Many normal designers who do not work for it simply find this page and are just wondering … many do not even know what they are getting into. That is the real problem. The main thing is to know.

yeah it does, I thought about it and nearly started a new thread on “are crowdsourcing sites good” to channel the angst somewhere else :smile:

I’m with you, live and let live. Your answer is the closest I’ve come to getting some actual advice, and is probably correct, so thank you!

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That’s what usually happens when someone says something you want to hear. :wink:

You’ve both dismissed everything that was said by people who are well seasoned in the industry and who are trying to protect you from predatory practices.

What’s the old saying … you can lead a horse to water …

So, if you are determined to participate with these sorts of scam ridden places, I wish you good luck.

Both of you.


@logogonk To answer your questions, respectively:

  1. No. I get that you came here looking for advice to diagnose where you’re going wrong on these websites. The short answer is that no one here can tell you what you’ve done wrong and to be honest mate: they’ve actually done you a bit of a favour. :beers:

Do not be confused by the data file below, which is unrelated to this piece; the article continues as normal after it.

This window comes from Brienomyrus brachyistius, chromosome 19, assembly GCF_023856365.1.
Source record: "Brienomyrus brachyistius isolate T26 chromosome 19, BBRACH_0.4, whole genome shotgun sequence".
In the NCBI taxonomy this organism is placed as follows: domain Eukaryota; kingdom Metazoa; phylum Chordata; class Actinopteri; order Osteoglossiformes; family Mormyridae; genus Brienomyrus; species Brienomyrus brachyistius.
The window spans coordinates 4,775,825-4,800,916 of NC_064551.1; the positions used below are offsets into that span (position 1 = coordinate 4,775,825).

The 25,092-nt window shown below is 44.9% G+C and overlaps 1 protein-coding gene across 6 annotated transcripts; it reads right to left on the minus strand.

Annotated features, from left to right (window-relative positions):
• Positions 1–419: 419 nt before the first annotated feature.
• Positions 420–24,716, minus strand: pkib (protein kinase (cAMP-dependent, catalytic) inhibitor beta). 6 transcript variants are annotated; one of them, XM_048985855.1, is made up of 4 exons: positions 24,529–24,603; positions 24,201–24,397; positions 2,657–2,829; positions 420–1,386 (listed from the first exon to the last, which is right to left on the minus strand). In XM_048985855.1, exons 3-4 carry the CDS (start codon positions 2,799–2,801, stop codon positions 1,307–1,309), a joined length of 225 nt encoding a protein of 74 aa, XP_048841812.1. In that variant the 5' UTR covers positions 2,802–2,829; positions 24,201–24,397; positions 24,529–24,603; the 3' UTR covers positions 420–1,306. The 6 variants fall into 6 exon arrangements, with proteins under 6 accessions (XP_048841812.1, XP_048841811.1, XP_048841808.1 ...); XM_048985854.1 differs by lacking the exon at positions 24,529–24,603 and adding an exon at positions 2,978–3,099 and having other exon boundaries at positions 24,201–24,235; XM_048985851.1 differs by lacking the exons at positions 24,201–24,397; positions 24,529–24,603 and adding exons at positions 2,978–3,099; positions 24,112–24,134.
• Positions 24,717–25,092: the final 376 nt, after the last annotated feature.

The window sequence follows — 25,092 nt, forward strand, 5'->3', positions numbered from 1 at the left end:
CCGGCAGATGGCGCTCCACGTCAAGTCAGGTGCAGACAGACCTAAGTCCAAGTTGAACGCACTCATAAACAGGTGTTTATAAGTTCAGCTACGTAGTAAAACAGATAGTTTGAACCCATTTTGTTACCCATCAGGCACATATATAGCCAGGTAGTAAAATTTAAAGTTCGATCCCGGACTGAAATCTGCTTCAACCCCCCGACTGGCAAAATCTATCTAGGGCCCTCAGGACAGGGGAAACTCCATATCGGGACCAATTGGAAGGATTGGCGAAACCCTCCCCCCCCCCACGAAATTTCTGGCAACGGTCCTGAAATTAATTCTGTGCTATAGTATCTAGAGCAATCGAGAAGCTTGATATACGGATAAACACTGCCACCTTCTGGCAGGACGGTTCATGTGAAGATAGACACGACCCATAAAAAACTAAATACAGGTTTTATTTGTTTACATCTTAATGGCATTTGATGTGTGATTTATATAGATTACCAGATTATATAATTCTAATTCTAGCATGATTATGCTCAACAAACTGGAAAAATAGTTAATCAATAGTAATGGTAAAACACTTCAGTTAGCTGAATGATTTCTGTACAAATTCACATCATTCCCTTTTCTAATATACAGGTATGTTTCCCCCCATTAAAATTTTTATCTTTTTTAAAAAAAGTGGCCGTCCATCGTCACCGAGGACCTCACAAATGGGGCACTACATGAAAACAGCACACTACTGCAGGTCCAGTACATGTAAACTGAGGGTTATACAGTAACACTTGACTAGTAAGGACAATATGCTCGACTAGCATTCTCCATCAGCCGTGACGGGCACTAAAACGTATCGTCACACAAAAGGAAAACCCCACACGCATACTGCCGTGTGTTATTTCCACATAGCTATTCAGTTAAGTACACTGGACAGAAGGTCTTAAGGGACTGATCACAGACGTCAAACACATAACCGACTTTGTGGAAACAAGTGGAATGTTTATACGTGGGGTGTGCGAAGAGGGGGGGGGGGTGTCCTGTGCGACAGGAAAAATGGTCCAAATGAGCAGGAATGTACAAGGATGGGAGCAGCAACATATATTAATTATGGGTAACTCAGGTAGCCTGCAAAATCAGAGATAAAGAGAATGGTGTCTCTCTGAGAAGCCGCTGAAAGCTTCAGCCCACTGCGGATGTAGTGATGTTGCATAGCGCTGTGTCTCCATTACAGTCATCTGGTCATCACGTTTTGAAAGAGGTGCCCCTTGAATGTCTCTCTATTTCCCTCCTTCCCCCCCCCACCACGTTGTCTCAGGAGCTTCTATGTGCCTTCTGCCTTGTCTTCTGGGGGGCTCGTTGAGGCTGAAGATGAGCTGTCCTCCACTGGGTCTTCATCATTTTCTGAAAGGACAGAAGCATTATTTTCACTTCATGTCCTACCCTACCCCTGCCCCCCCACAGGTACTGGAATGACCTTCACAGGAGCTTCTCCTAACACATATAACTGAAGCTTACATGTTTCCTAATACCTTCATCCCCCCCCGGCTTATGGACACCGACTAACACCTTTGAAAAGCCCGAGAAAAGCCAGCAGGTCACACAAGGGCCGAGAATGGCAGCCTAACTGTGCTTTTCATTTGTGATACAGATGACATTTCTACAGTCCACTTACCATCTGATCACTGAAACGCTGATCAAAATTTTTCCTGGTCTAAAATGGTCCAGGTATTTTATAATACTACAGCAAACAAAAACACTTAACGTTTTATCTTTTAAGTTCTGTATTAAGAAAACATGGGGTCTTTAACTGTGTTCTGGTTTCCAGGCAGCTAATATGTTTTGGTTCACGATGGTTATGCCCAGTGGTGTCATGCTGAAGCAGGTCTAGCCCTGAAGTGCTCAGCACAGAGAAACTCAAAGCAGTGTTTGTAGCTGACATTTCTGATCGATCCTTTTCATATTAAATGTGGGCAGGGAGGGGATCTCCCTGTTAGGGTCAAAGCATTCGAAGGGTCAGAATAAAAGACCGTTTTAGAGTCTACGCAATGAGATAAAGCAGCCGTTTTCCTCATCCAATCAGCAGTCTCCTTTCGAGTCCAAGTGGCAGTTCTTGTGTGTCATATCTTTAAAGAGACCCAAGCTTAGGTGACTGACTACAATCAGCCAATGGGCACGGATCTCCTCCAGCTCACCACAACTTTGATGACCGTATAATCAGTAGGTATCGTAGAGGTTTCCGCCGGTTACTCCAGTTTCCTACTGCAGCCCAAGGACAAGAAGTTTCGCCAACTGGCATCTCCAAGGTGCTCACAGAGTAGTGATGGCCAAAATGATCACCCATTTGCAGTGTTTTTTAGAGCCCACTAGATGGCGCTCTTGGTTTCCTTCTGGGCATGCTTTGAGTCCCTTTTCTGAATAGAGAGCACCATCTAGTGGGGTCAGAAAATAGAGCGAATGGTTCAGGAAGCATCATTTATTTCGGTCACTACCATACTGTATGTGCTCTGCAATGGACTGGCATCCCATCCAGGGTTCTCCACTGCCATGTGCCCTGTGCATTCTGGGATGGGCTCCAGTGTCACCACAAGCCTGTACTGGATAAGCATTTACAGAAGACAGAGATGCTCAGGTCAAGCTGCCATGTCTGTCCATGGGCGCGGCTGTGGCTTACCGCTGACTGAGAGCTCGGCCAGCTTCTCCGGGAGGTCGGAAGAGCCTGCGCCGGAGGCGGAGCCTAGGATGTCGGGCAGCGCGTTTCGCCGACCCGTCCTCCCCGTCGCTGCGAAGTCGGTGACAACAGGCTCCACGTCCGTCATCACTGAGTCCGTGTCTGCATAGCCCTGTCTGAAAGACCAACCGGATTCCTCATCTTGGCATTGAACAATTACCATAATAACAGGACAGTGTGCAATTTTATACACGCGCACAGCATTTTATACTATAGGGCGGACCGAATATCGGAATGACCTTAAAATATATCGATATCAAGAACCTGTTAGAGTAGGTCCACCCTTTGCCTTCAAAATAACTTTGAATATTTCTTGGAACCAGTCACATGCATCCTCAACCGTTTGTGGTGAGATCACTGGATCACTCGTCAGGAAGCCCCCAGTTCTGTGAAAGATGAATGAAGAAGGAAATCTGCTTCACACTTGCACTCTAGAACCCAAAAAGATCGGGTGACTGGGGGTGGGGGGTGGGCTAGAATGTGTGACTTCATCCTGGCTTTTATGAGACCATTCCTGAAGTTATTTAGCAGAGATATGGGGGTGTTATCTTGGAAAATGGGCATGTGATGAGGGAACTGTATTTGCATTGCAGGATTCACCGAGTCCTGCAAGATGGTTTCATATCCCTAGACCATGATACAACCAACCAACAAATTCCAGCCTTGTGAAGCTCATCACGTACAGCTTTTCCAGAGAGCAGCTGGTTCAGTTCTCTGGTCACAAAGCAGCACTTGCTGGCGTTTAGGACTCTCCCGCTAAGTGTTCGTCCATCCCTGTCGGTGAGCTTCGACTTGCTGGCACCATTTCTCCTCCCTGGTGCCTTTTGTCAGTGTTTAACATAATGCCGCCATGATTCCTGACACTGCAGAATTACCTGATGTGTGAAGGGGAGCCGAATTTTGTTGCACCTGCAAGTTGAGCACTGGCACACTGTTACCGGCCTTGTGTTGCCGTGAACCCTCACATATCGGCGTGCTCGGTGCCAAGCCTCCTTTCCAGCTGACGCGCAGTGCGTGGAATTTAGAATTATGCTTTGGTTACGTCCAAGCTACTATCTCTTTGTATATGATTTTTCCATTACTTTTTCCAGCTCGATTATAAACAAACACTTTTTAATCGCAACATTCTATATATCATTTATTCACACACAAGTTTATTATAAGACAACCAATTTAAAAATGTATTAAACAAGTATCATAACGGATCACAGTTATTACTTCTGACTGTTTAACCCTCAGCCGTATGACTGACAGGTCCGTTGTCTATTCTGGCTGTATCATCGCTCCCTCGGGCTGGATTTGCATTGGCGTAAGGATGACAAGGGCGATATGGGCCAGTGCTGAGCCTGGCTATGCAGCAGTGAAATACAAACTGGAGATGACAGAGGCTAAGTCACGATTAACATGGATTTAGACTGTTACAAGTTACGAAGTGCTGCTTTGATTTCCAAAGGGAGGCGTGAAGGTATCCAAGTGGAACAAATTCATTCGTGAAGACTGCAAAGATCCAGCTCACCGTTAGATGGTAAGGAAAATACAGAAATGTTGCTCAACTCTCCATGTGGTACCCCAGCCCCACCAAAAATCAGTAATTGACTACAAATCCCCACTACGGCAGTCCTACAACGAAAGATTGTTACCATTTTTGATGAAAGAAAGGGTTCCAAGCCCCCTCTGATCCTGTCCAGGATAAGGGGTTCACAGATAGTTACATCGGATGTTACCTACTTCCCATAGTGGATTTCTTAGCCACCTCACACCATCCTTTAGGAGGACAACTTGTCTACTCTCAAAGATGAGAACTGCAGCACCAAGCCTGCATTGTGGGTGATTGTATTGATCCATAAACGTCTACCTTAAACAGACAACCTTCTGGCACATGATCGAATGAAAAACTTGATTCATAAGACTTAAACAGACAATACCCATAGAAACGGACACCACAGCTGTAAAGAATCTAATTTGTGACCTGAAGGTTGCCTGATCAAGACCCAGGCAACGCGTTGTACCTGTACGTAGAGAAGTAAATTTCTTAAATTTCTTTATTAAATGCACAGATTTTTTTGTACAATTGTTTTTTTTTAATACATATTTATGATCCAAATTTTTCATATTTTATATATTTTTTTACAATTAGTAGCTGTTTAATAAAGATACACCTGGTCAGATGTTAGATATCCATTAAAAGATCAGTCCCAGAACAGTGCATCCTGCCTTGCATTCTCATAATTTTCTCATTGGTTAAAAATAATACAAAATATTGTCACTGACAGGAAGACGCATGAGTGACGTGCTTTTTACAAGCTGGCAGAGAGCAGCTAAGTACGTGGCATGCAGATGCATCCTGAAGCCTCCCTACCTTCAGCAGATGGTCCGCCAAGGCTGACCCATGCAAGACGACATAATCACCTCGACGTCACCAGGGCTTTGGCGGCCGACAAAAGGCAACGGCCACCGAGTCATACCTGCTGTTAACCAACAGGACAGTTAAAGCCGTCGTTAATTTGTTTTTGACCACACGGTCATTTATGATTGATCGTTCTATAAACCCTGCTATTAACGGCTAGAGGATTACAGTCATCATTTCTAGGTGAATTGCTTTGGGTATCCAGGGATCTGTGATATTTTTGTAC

2. I can understand the appeal of joining a crowdsourcing website, most designers are quite shy people and they eliminate the need to find and interact with customers.
    My advice for for someone starting out is to find a friend or family member that needs your services and do it for them, then post it on Behance or Dribble along with testimonials.

Crowdsourcing sites cater to business owners that don’t value design and designers that sadly don’t value their own time.

I saw this a few weeks ago and reading your post I couldn’t help but think of you :thinking: :

You can do so much better.
Don’t sell yourself short.

Hope this helps :beers: :sunglasses:


That’s very kind of you, thank you.

It’s okay though, I’m not selling myself short at all. I’m well aware of my proficiency across my trades, I have incomes from designing pamphlets, illustrating books, photography, t-shirts, casual work in the local area and strangely enough software design as well. Unfortunately I like the last one the least but it pays the most.

Thank you for the behance and dribble recommendations, I could start there. I don’t want to post portraits or t-shirts because that distracts, so I’ll start the portfolio from scratch to ensure it’s brand focussed.

I’ve been around the friend and family route, of course they need services, but that got boring a long time ago. Now I only do favours if it’s really interesting or a good cause.

Another website recommended something called daily logo challenge which I’ll try and find, that might help me get up and running. Apparently that is a way to get all sorts of feedback.

It’s sad to see so many talented designers so bitter and wasting time venting instead of creating. So… back to the drawing board (literally)!